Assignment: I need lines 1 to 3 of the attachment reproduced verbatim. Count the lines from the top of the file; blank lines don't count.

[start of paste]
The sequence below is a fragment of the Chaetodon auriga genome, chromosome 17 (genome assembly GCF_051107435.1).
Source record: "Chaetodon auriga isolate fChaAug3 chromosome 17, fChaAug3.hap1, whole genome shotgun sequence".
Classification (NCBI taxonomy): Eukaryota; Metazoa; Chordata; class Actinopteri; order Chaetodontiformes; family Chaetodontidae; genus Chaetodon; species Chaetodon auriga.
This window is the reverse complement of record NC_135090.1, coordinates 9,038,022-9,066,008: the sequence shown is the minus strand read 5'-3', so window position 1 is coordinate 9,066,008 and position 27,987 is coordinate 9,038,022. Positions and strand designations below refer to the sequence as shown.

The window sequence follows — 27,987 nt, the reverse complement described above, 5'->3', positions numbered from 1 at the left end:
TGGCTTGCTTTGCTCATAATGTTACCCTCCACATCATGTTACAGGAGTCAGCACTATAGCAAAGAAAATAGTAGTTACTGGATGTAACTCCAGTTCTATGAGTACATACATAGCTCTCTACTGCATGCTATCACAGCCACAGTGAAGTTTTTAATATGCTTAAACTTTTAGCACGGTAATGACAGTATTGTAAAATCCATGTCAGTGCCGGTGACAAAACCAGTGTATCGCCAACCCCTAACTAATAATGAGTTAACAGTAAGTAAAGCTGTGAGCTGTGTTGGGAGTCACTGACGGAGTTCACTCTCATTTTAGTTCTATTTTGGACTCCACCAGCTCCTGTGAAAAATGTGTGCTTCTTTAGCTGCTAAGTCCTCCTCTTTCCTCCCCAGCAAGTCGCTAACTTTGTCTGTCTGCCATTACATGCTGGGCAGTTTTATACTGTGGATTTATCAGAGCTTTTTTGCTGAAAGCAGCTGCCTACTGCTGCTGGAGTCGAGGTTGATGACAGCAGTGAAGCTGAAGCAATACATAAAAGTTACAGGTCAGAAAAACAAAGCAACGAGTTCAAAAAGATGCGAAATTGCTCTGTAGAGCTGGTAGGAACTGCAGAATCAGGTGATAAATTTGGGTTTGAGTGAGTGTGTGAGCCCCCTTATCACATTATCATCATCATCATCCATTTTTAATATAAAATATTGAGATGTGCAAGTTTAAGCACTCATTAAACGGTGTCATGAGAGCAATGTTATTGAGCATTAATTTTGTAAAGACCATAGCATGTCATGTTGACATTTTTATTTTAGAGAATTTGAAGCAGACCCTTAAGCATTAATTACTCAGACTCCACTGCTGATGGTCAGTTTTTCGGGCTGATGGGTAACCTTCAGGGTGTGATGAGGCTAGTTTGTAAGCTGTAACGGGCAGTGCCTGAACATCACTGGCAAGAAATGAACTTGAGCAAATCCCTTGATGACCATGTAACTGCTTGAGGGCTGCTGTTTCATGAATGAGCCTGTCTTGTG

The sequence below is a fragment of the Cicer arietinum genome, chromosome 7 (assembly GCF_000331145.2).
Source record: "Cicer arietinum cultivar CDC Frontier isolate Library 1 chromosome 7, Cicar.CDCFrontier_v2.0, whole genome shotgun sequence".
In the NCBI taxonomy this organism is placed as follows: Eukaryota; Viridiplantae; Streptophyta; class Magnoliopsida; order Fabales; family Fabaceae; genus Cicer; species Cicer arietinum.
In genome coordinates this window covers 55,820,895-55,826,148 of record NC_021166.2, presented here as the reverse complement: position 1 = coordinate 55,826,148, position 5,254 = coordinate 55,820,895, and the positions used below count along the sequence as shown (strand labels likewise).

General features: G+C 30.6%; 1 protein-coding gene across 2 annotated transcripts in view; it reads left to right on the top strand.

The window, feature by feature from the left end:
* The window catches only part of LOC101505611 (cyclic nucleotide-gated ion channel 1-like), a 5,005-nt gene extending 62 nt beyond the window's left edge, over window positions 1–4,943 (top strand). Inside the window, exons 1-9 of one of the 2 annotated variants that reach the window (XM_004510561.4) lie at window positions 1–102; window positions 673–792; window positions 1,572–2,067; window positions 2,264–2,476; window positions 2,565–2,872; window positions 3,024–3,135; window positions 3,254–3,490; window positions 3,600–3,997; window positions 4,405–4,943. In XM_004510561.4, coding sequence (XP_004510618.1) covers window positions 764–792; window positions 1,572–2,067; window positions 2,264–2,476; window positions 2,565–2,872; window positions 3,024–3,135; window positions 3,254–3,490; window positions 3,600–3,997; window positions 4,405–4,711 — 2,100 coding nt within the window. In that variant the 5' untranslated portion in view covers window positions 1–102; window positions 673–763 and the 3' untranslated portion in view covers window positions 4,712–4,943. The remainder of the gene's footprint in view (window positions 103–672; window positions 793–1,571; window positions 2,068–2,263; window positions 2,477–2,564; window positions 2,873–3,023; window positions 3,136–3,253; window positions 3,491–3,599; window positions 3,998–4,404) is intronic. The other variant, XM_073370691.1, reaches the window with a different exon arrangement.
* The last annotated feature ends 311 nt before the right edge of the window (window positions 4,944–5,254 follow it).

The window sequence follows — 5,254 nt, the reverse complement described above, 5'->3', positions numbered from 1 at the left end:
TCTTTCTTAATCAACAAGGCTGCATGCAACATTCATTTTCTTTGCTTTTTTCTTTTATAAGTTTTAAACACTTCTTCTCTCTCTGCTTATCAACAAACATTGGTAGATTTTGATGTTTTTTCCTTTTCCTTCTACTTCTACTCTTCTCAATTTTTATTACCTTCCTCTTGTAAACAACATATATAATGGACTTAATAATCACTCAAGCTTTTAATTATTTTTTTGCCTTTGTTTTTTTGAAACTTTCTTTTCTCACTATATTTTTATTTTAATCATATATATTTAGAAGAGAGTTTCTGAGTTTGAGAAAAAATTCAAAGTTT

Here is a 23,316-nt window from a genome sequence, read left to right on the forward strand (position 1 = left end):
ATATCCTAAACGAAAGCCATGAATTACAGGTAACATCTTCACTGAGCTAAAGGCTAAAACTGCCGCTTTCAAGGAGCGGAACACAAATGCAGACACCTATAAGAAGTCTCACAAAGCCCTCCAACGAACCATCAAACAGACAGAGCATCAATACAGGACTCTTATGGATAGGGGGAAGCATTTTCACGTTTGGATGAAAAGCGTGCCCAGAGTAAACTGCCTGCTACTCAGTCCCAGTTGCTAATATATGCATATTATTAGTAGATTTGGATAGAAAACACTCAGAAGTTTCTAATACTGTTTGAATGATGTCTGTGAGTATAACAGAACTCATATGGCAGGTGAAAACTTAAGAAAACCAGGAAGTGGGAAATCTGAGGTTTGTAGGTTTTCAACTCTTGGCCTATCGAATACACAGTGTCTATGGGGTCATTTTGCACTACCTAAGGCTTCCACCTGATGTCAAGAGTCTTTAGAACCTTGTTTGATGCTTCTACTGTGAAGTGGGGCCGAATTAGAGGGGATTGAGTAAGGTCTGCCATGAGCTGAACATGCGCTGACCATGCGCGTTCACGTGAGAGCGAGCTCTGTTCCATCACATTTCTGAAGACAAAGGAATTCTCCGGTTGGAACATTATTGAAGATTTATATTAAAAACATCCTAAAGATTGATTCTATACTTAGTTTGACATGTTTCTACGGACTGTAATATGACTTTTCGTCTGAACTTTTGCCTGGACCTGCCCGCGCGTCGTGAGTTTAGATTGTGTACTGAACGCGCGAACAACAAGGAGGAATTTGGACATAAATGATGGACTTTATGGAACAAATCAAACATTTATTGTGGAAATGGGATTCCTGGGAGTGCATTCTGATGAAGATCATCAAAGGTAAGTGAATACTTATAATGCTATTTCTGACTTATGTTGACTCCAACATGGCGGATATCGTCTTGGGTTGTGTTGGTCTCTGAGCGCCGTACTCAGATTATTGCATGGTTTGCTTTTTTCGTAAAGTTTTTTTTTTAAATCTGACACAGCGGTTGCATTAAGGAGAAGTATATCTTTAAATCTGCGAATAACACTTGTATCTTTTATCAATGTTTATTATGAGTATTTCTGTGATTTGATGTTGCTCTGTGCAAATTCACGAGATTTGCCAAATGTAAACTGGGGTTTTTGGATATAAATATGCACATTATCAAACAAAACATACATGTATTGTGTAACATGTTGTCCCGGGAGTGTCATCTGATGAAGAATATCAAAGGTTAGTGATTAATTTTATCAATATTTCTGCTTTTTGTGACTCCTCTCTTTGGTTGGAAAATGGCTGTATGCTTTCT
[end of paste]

The sequence below is a fragment of the Chaetodon auriga genome, chromosome 17 (genome assembly GCF_051107435.1).
Source record: "Chaetodon auriga isolate fChaAug3 chromosome 17, fChaAug3.hap1, whole genome shotgun sequence".
Classification (NCBI taxonomy): Eukaryota; Metazoa; Chordata; class Actinopteri; order Chaetodontiformes; family Chaetodontidae; genus Chaetodon; species Chaetodon auriga.